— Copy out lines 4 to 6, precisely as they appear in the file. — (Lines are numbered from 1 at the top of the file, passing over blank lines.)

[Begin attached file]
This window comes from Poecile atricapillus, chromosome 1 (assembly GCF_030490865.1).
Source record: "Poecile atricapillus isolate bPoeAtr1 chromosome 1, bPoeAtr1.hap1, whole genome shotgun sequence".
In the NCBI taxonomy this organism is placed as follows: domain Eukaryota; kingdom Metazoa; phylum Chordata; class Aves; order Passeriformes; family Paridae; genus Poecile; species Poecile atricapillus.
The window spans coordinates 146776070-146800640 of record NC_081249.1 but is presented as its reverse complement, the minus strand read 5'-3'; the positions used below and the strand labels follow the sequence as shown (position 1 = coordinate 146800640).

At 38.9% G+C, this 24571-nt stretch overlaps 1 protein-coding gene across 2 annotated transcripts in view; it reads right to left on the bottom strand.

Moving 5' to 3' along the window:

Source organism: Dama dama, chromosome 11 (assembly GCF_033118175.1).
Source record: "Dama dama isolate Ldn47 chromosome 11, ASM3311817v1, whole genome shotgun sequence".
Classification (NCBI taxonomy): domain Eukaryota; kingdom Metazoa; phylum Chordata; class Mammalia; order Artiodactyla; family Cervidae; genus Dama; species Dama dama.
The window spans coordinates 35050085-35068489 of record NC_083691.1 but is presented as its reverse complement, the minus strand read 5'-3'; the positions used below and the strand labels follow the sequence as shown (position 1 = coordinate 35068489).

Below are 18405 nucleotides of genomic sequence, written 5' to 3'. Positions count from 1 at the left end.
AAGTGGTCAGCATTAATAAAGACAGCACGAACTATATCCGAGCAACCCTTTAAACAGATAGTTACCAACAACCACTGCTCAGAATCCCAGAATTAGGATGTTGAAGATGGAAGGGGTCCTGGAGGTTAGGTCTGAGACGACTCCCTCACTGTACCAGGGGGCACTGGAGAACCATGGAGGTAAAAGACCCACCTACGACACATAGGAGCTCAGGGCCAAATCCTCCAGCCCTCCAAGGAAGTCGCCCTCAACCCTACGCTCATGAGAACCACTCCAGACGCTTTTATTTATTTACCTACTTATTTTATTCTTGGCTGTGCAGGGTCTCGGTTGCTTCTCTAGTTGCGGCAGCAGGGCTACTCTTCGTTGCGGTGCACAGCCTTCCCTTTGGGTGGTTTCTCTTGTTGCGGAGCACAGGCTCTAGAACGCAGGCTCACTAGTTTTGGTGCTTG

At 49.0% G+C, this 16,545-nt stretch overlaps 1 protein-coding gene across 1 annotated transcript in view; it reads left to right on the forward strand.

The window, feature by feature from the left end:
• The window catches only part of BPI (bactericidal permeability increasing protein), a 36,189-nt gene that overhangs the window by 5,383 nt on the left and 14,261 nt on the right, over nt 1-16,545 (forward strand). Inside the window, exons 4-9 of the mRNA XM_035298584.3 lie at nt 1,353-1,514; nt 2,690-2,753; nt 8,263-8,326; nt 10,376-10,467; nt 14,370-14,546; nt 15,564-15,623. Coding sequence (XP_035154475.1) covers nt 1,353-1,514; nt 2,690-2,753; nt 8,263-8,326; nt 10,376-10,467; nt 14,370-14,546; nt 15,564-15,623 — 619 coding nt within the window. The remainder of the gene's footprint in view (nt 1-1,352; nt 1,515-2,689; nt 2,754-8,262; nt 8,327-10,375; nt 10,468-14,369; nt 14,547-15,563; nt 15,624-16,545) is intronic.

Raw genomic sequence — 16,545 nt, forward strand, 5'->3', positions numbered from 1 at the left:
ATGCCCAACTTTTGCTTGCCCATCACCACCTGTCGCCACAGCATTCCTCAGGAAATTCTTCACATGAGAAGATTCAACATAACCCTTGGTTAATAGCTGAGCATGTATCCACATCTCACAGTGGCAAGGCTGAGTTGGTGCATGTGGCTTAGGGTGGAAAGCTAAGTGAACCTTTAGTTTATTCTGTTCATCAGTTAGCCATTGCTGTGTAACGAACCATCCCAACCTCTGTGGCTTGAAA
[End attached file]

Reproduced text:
The window spans coordinates 146776070-146800640 of record NC_081249.1 but is presented as its reverse complement, the minus strand read 5'-3'; the positions used below and the strand labels follow the sequence as shown (position 1 = coordinate 146800640).

At 38.9% G+C, this 24571-nt stretch overlaps 1 protein-coding gene across 2 annotated transcripts in view; it reads right to left on the bottom strand.

Moving 5' to 3' along the window: